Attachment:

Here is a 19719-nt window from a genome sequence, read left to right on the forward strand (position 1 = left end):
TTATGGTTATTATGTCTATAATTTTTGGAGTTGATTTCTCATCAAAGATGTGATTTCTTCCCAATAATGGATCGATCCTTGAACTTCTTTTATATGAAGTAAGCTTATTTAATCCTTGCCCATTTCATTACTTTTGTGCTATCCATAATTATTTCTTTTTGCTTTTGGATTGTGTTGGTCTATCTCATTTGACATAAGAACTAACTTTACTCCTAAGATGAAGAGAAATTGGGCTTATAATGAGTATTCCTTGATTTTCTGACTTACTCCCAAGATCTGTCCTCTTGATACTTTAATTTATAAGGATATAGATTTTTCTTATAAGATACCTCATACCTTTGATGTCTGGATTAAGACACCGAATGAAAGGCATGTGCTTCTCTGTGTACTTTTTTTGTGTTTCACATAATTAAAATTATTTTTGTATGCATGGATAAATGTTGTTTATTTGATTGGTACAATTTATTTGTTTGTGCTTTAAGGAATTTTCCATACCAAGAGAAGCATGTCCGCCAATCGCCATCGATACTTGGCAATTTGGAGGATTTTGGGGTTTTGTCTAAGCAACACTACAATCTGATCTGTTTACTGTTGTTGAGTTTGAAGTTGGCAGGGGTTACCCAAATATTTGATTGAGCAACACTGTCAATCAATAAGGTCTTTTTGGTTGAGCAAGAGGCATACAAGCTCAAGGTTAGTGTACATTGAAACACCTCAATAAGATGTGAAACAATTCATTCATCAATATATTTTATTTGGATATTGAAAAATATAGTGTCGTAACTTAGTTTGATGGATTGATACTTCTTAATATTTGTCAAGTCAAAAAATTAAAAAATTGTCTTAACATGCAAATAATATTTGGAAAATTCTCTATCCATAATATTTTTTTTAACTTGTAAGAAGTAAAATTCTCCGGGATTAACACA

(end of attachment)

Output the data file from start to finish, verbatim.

Here is a 19719-nt window from a genome sequence, read left to right on the forward strand (position 1 = left end):
TTATGGTTATTATGTCTATAATTTTTGGAGTTGATTTCTCATCAAAGATGTGATTTCTTCCCAATAATGGATCGATCCTTGAACTTCTTTTATATGAAGTAAGCTTATTTAATCCTTGCCCATTTCATTACTTTTGTGCTATCCATAATTATTTCTTTTTGCTTTTGGATTGTGTTGGTCTATCTCATTTGACATAAGAACTAACTTTACTCCTAAGATGAAGAGAAATTGGGCTTATAATGAGTATTCCTTGATTTTCTGACTTACTCCCAAGATCTGTCCTCTTGATACTTTAATTTATAAGGATATAGATTTTTCTTATAAGATACCTCATACCTTTGATGTCTGGATTAAGACACCGAATGAAAGGCATGTGCTTCTCTGTGTACTTTTTTTGTGTTTCACATAATTAAAATTATTTTTGTATGCATGGATAAATGTTGTTTATTTGATTGGTACAATTTATTTGTTTGTGCTTTAAGGAATTTTCCATACCAAGAGAAGCATGTCCGCCAATCGCCATCGATACTTGGCAATTTGGAGGATTTTGGGGTTTTGTCTAAGCAACACTACAATCTGATCTGTTTACTGTTGTTGAGTTTGAAGTTGGCAGGGGTTACCCAAATATTTGATTGAGCAACACTGTCAATCAATAAGGTCTTTTTGGTTGAGCAAGAGGCATACAAGCTCAAGGTTAGTGTACATTGAAACACCTCAATAAGATGTGAAACAATTCATTCATCAATATATTTTATTTGGATATTGAAAAATATAGTGTCGTAACTTAGTTTGATGGATTGATACTTCTTAATATTTGTCAAGTCAAAAAATTAAAAAATTGTCTTAACATGCAAATAATATTTGGAAAATTCTCTATCCATAATATTTTTTTTAACTTGTAAGAAGTAAAATTCTCCGGGATTAACACA